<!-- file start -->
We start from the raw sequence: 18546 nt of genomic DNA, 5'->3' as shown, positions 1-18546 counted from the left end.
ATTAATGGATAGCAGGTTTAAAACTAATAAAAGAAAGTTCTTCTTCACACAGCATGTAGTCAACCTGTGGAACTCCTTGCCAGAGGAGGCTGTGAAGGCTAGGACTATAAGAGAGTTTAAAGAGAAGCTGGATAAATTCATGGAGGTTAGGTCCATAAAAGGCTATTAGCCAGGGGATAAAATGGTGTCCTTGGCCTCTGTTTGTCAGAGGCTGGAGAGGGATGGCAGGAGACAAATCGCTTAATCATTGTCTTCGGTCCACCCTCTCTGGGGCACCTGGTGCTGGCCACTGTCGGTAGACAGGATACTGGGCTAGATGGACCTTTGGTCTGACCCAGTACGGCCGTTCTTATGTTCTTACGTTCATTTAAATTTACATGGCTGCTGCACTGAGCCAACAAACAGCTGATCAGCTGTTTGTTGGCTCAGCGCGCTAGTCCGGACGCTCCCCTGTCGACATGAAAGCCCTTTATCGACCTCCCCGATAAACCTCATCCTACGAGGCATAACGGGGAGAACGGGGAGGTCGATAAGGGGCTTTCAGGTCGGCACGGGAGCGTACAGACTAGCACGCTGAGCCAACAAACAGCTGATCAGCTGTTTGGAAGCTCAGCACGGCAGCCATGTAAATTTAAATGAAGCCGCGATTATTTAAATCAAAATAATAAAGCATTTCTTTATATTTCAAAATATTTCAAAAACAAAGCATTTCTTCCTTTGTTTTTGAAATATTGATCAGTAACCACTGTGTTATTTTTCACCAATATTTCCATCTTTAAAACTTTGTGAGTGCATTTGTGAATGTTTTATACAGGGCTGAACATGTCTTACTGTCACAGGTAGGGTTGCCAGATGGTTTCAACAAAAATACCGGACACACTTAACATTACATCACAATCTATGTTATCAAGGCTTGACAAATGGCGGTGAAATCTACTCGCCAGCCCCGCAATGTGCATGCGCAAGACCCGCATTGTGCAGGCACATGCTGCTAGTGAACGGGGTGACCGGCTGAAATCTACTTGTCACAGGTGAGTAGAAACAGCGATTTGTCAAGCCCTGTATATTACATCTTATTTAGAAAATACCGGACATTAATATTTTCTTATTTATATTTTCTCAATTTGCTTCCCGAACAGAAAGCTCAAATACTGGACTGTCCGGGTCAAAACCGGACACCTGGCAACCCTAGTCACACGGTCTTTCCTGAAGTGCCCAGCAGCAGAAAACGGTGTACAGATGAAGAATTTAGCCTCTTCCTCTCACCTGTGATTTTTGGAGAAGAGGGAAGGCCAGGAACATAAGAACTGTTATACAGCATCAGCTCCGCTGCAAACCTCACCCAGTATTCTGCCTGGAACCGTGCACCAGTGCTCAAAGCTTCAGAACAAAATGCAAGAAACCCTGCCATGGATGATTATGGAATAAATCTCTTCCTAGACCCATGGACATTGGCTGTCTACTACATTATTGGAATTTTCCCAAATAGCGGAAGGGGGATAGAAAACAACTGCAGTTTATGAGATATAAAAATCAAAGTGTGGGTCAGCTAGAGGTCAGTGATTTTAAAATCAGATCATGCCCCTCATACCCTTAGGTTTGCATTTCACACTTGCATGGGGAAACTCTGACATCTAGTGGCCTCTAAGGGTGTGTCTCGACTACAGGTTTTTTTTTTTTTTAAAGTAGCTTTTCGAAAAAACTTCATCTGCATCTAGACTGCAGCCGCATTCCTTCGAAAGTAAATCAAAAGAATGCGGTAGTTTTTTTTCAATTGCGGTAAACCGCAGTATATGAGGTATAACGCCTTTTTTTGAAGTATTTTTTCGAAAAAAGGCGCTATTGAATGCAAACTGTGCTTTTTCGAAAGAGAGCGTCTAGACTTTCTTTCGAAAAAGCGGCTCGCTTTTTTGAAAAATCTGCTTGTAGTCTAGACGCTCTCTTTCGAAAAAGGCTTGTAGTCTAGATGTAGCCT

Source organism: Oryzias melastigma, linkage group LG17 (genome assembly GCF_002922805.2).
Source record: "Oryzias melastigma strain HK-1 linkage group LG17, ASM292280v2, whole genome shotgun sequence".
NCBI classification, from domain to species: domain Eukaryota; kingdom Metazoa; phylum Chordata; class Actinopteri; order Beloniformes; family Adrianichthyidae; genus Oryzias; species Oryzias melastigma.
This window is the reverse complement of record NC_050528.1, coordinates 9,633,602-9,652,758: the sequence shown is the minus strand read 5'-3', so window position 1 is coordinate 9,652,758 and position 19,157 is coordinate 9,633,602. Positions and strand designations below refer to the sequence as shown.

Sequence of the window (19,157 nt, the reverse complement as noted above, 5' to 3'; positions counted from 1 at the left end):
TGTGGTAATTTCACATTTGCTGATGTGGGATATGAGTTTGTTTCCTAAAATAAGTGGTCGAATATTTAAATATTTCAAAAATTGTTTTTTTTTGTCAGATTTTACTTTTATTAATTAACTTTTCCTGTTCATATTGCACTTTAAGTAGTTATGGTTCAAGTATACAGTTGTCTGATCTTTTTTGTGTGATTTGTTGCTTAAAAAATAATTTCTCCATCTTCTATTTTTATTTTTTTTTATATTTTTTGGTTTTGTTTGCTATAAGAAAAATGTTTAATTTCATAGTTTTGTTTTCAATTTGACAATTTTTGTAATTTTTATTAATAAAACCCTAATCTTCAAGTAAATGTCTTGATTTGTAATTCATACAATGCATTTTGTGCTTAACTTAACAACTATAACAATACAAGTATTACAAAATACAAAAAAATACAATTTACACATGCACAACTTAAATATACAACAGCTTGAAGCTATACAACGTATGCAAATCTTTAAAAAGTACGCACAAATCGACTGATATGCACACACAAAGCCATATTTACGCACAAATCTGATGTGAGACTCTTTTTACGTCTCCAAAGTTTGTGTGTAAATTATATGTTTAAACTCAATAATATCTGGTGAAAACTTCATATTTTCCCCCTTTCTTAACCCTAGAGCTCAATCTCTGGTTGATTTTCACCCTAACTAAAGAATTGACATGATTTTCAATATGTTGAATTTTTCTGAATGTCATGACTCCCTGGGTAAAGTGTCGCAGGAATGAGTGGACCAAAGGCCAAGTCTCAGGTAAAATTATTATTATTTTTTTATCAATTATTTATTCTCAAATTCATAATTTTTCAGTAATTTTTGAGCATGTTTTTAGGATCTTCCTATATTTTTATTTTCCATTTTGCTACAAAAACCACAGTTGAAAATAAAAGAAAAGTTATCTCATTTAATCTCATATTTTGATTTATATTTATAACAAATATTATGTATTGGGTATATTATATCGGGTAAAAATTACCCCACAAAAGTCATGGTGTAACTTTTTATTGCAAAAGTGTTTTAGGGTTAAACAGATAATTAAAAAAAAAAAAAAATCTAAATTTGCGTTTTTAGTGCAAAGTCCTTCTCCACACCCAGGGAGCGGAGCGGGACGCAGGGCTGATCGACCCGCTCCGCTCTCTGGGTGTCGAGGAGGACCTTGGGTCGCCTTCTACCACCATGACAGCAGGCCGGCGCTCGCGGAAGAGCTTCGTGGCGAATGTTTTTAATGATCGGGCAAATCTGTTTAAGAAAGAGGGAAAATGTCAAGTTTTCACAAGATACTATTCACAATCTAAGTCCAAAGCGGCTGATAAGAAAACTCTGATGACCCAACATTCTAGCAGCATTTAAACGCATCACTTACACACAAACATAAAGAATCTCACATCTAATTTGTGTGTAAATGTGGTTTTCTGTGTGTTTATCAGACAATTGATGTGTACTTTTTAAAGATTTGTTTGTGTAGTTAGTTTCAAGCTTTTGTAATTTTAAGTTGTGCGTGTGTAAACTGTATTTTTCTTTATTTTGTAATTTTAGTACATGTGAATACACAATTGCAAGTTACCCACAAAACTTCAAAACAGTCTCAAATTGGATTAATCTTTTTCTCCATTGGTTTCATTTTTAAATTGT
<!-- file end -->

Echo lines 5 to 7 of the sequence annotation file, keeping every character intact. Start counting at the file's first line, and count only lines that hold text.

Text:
NCBI classification, from domain to species: domain Eukaryota; kingdom Metazoa; phylum Chordata; class Actinopteri; order Beloniformes; family Adrianichthyidae; genus Oryzias; species Oryzias melastigma.
This window is the reverse complement of record NC_050528.1, coordinates 9,633,602-9,652,758: the sequence shown is the minus strand read 5'-3', so window position 1 is coordinate 9,652,758 and position 19,157 is coordinate 9,633,602. Positions and strand designations below refer to the sequence as shown.

Sequence of the window (19,157 nt, the reverse complement as noted above, 5' to 3'; positions counted from 1 at the left end):